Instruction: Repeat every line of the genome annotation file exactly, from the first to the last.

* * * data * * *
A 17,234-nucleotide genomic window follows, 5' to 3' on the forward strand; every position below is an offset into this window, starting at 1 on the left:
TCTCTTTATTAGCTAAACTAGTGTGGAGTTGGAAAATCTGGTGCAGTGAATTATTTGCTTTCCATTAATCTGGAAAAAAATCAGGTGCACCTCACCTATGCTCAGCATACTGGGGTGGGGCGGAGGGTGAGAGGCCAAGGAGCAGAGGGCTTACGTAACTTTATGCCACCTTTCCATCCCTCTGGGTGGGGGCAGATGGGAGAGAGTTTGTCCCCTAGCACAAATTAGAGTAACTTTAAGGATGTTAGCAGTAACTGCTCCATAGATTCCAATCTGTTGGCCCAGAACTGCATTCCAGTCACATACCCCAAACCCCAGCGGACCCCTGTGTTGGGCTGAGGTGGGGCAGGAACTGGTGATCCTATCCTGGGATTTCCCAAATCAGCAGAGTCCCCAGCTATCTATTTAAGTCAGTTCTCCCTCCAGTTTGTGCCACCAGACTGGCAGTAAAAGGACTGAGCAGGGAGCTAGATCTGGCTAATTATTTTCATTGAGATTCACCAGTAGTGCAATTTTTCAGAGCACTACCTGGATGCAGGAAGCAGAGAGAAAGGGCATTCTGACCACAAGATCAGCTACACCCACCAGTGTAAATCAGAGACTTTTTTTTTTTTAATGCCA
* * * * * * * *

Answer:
A 17,234-nucleotide genomic window follows, 5' to 3' on the forward strand; every position below is an offset into this window, starting at 1 on the left:
TCTCTTTATTAGCTAAACTAGTGTGGAGTTGGAAAATCTGGTGCAGTGAATTATTTGCTTTCCATTAATCTGGAAAAAAATCAGGTGCACCTCACCTATGCTCAGCATACTGGGGTGGGGCGGAGGGTGAGAGGCCAAGGAGCAGAGGGCTTACGTAACTTTATGCCACCTTTCCATCCCTCTGGGTGGGGGCAGATGGGAGAGAGTTTGTCCCCTAGCACAAATTAGAGTAACTTTAAGGATGTTAGCAGTAACTGCTCCATAGATTCCAATCTGTTGGCCCAGAACTGCATTCCAGTCACATACCCCAAACCCCAGCGGACCCCTGTGTTGGGCTGAGGTGGGGCAGGAACTGGTGATCCTATCCTGGGATTTCCCAAATCAGCAGAGTCCCCAGCTATCTATTTAAGTCAGTTCTCCCTCCAGTTTGTGCCACCAGACTGGCAGTAAAAGGACTGAGCAGGGAGCTAGATCTGGCTAATTATTTTCATTGAGATTCACCAGTAGTGCAATTTTTCAGAGCACTACCTGGATGCAGGAAGCAGAGAGAAAGGGCATTCTGACCACAAGATCAGCTACACCCACCAGTGTAAATCAGAGACTTTTTTTTTTTTAATGCCA